What-it-looked-like-Wednesday: Before it was the Edward M. Cotter…

By Steve Cichon
steve@buffalostories.com
@stevebuffalo

Since 1900, the boat now known as the Edward M. Cotter (below, middle) has served the Port of Buffalo as an ice breaker and firefighting vessel.

Buffalo News archives

After a rebuild and refit in 1953, the former WS Grattan was renamed in memory of favorite firefighter and union leader Cotter.

While occasionally breaking ice or fighting fires, these days the Cotter serves more as a floating museum, as testimony to the way things once were —  when as the WS Grattan, the then-coal-powered boat played in active role in one of the world’s great fresh water ports — Buffalo.

This undated shot shows the WS Grattan offering assistance to another vessel in Buffalo Harbor, while the W.W. Holloway is moored nearby. The Holloway spent 50 years on the Great Lakes, mostly carrying raw materials of the steel trade: coal and ore.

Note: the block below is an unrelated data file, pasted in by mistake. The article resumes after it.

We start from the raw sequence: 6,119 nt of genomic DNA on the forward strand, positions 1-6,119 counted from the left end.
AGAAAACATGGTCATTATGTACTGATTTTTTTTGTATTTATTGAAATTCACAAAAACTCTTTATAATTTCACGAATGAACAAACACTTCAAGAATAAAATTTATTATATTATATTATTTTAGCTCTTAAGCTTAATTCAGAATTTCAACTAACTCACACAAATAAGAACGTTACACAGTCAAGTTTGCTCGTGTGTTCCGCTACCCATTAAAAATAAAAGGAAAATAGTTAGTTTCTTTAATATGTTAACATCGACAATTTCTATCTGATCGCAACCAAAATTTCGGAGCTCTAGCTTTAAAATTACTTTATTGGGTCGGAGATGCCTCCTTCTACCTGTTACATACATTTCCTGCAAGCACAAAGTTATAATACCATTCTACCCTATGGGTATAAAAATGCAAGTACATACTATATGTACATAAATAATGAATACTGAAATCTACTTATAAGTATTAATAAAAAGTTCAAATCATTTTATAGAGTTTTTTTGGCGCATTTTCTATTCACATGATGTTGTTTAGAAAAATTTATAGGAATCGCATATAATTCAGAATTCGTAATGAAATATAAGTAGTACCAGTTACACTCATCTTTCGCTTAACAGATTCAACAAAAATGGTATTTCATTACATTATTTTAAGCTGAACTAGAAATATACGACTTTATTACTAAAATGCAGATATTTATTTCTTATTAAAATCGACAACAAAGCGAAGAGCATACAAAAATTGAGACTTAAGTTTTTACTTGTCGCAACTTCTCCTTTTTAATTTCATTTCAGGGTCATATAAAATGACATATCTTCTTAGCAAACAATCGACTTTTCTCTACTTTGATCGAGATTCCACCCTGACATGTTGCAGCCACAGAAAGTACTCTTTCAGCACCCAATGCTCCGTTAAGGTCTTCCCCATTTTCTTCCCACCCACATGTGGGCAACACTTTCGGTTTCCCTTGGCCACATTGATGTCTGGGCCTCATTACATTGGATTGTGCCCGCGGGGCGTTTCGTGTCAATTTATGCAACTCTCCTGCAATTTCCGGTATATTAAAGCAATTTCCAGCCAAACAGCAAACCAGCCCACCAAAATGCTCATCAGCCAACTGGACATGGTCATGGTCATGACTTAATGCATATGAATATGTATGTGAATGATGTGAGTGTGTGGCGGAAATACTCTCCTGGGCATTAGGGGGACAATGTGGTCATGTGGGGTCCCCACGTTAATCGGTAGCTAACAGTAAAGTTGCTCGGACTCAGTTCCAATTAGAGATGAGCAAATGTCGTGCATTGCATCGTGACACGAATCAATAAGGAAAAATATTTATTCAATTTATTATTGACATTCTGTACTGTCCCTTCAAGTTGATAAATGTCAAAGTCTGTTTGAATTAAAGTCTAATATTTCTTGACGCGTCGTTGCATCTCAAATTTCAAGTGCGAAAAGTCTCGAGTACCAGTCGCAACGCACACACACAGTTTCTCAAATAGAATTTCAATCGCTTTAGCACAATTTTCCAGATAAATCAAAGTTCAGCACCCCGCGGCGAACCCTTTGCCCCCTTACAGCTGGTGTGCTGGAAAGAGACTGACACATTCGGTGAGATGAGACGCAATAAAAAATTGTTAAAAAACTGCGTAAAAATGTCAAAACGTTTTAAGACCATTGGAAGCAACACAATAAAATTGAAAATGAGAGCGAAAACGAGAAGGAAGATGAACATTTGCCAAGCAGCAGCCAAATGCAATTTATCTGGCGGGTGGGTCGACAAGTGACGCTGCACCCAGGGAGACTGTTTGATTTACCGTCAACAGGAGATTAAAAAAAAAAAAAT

While the Cotter is certainly one of Buffalo’s more famous boats, the W.W. Holloway is Hollywood-famous.

In the 1980 cult classic film “The Blues Brothers,” it was the Holloway that was waiting to pass through Chicago’s 95th Street drawbridge when Jake and Elwood Blues veered around waiting cars to fly over the bridge and continue on their way.

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Steve Cichon

Steve Cichon writes about Buffalo’s pop culture history. His stories of Buffalo's past have appeared more than 1600 times in The Buffalo News. He's a proud Buffalonian helping the world experience the city he loves. Since the earliest days of the internet, Cichon's been creating content celebrating the people, places, and ideas that make Buffalo unique and special. The 25-year veteran of Buffalo radio and television has written five books and curates The Buffalo Stories Archives-- hundreds of thousands of books, images, and audio/visual media which tell the stories of who we are in Western New York.